Several options are available to control the emission of SO2 from combustion processes. One possibility is to use a cleaner technology, i.e. fuel switching from oil and coal to natural gas or biomass, or to desulphurize coal and oil. Another possibility is to change to a different technology for power production, such as sun, wind or nuclear power. However, presently and in the near future the most important technology to reduce SO2 emissions from power production is flue gas desulphurization (FGD). There are several methods of FGD, but the majority of the plants are wet scrubbers. In this paper, a short survey of different FGD methods will be given, followed by a more detailed treatment of wet scrubbers.
|Title of host publication||Pollutants From Combustion - Formation and Impact on Atmospheric Chemistry, C. Vovelle (ed.)|
|Publisher||NATO ASI Series, Kluwer Academic Publisher|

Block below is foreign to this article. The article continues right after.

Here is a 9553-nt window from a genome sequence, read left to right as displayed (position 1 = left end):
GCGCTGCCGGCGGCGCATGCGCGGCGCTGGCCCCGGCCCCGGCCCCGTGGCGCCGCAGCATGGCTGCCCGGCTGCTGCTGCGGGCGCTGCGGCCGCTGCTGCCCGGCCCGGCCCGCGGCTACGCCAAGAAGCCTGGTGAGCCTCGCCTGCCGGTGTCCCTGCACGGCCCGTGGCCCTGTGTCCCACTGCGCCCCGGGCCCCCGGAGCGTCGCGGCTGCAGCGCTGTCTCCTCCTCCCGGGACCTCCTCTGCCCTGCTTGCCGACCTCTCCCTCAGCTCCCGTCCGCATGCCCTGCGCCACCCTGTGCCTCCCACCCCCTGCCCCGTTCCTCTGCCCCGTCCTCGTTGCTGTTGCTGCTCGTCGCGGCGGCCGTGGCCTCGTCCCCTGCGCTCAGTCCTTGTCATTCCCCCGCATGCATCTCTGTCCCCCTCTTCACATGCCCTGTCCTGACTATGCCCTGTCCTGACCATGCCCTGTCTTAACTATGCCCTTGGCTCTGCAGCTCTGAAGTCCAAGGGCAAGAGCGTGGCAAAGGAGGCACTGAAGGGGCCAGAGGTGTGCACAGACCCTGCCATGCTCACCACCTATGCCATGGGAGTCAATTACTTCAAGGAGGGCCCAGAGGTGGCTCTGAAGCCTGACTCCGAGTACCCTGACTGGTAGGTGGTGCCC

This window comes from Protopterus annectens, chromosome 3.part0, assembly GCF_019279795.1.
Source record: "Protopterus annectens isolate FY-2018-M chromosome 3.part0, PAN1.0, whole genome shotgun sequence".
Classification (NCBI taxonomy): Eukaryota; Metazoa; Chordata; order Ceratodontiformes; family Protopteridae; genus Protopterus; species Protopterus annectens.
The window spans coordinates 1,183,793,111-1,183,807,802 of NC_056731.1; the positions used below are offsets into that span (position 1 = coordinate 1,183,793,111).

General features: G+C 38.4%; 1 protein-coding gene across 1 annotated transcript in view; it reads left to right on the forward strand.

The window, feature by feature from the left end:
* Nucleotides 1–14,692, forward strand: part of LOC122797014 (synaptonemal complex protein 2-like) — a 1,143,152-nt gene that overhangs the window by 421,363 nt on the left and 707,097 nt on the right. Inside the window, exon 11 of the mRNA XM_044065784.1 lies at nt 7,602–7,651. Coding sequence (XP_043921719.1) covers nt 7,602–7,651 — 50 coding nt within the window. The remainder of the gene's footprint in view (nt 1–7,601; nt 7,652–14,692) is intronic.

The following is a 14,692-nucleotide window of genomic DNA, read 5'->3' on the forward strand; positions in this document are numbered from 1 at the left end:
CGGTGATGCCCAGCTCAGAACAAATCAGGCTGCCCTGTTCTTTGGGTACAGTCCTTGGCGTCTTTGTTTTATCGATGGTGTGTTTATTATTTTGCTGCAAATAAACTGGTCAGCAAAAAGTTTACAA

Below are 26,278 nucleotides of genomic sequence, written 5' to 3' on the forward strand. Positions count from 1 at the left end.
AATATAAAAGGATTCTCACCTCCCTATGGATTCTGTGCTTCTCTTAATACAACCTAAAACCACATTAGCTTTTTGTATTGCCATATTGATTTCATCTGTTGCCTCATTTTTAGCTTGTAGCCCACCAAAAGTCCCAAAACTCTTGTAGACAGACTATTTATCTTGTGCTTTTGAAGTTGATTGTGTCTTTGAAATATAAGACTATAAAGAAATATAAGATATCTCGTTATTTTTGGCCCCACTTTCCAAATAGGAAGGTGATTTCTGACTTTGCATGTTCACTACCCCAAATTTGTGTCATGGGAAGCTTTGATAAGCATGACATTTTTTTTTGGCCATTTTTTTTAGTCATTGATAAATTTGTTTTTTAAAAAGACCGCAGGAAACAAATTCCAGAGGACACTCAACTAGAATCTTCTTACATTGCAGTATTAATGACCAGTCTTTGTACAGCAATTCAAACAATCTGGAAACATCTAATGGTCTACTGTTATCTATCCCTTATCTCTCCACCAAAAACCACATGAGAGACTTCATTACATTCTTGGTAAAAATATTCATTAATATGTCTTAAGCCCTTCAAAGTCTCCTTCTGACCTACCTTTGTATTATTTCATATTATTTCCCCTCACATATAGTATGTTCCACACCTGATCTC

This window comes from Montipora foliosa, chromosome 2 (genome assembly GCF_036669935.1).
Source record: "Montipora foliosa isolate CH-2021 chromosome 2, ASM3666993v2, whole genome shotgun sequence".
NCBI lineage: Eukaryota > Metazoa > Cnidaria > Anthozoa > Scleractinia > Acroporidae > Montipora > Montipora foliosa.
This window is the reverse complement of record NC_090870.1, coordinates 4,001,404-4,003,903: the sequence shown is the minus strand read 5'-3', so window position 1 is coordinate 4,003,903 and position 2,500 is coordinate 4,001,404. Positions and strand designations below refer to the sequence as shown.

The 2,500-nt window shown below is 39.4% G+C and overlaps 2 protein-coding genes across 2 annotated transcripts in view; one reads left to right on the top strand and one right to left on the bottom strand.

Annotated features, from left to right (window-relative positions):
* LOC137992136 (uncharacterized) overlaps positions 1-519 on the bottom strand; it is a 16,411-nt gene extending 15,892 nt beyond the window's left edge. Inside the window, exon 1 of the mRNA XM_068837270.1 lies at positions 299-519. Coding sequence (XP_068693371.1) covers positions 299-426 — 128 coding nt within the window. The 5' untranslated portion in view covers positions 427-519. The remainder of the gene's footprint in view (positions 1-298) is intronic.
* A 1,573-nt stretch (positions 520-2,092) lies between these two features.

|Publication status||Published - 2000|
|Event||NATO Advanced Study Institute on Pollutants from Combustion: Formation and Impact on Atmospheric Chemistry - Maratea, Italy|
Duration: 13 Sep 1998 → 26 Sep 1998
|Conference||NATO Advanced Study Institute on Pollutants from Combustion|
|Period||13/09/1998 → 26/09/1998|
Johnsson, J. E., & Kiil, S. (2000). Sulfur Chemistry in Combustion II: Flue Gas Desulfurization. In Pollutants From Combustion - Formation and Impact on Atmospheric Chemistry, C. Vovelle (ed.) (pp. 283-301). NATO ASI Series, Kluwer Academic Publisher.